Raising children probably causes more self doubt among women than any other subject I know. The minute that fateful stick turns pink, or they get a notice from their adoption agency, women question their choices, their decisions, and their actions.
I am no better. While pregnant with my first child, I read too many parenting magazines and ended up hysterically shouting at my husband when he returned from the grocery store, “How could you buy those hotdogs! Nitrates are from the Devil! Do you want this baby to have two heads?” This coming from a woman who never turned down a hot dog off the grill in her entire life. Until she became a mother.
For a long time I viewed being a mother as doing something the right way (breastfeed! no pacifier! organic food! join PTA! save for college! ) or the wrong way (formula fed! damn binkies! co-sleeping! homeschooling! raising a Democrat!). It wasn’t until I had committed every “parenting sin” I listed above (with the exception of raising a Democrat, although I’m sure it will happen at some point) that I realized this one eternal truth:
THERE’S NO SUCH THING AS PERFECT PARENTING. THERE IS NO ONE WAY TO RAISE CHILDREN.
There really and truly isn’t. I promise. All that matters is what works for you, your children, and your family. That’s it.
So to remind myself of that truth I have created my own mothering manifesto. (Plus, I just like using the word ‘manifesto.’)
1- I will never apologize for under-utilizing my nipples again. Bottle feeding worked for me and my family. So there.
2- I will borrow ideas from other mothers I admire, ONLY if they work for my family, I will NOT use them to beat myself up or to create some unattainable standard of excellence.
3- If any mother tells me she is doing something different from my way of parenting, the only words out of my mouth will be supportive and uncritical. And I will attempt to do it with a sincere smile on my face, even if I feel it is a bad idea.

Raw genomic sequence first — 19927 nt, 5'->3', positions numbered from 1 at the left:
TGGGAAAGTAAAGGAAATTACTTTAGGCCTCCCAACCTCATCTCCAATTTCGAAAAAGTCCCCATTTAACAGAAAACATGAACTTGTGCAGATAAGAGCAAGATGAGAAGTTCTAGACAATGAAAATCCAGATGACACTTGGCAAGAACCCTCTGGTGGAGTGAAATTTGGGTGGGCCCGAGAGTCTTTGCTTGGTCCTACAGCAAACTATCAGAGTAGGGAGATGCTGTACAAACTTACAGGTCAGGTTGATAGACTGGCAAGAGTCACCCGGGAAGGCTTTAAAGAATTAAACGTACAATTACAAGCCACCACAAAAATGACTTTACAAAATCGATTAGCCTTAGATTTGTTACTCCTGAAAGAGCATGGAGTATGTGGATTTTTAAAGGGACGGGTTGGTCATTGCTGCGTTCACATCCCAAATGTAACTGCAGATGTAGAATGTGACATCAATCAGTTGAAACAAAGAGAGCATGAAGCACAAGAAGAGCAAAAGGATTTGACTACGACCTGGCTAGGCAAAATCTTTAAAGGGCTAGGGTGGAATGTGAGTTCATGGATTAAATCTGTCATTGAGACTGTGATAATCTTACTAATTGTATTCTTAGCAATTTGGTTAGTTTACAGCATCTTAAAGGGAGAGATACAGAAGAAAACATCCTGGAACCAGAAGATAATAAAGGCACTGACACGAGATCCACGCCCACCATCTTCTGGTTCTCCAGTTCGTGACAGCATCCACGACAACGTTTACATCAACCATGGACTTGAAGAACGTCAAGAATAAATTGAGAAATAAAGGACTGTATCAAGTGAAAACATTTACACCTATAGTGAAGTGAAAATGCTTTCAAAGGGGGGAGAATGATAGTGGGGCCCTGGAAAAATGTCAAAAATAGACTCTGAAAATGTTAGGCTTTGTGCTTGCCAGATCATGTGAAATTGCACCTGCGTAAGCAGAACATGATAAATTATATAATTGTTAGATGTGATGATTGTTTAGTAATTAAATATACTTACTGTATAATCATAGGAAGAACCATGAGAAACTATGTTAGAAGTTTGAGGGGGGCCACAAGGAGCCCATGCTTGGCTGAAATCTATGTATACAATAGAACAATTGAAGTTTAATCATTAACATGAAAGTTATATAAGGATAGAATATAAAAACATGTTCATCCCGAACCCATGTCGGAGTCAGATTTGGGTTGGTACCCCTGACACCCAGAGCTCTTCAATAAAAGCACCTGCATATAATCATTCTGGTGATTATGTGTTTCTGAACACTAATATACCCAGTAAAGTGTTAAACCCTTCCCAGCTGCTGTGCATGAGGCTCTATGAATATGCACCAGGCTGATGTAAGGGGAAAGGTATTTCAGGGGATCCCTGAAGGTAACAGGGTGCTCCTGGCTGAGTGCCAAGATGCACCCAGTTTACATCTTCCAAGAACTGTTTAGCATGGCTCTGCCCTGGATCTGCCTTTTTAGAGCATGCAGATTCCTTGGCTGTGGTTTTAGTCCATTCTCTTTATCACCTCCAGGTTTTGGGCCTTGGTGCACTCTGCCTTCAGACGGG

4- I will not give out any unsolicited advice. Even if holding it inside causes internal damage to my spleen.
5- I will accept that I am not a crafty mom. My birthday cakes will never look how I want, but they will taste okay. And that is enough.
6- Anyone who is going to judge me on how my house looks, is not someone I want in my house. If I do feel a strange desire to clean my home it will be for me and not to impress someone else.
7- I will enjoy who my children are, instead of worrying about who I think they should be. If they become a Democrat, that will be <big gulp> okay. But I do reserve the right to oppress their personalities when it comes to table etiquette. If they are going to be a Democrat, damn it, they are going to be a well mannered one.
8- I will not let anyone bully another mother in my presence. I’m going to be like the Night Avenger for hassled moms. I may even start wearing a cape. But someone else will have to make it, because I am not crafty. And that is okay.
9- At the end of the day I am going to remember all the things I accomplished instead of making a mental list of what I didn’t get done.
10- Finally, I am going to compliment the mothers I know more often, for the great work they are doing. Because mothers don’t get enough praise, especially from their comrades-in-arms who know how freakishly hard the job really is.